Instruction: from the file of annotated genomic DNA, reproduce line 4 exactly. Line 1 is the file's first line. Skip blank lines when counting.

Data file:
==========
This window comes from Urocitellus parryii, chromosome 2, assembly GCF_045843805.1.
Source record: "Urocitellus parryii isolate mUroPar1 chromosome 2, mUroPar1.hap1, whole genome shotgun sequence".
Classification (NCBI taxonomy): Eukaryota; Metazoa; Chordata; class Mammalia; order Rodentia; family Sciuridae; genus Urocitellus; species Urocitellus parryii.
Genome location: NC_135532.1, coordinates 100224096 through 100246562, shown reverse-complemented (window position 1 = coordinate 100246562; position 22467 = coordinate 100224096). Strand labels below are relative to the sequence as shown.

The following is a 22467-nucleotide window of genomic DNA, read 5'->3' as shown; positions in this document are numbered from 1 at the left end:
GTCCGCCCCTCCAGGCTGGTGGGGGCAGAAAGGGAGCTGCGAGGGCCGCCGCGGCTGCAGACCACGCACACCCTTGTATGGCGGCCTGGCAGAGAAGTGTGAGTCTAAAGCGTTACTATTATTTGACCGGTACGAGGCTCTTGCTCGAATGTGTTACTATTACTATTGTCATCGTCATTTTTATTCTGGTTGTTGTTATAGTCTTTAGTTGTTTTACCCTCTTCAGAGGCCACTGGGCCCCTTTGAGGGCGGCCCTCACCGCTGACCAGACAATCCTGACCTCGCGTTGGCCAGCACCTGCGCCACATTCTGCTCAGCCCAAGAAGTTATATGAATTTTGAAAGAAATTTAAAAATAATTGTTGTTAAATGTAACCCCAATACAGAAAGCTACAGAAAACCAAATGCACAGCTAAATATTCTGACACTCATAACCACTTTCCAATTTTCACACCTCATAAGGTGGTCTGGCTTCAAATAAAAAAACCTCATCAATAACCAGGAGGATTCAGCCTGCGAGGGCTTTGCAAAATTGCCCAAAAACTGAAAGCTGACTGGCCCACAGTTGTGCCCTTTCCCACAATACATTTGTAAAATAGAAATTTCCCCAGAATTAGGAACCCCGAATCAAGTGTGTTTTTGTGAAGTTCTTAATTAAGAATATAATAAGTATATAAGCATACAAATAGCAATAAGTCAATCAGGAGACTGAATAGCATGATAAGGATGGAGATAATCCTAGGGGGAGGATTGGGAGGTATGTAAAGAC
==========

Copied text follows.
Genome location: NC_135532.1, coordinates 100224096 through 100246562, shown reverse-complemented (window position 1 = coordinate 100246562; position 22467 = coordinate 100224096). Strand labels below are relative to the sequence as shown.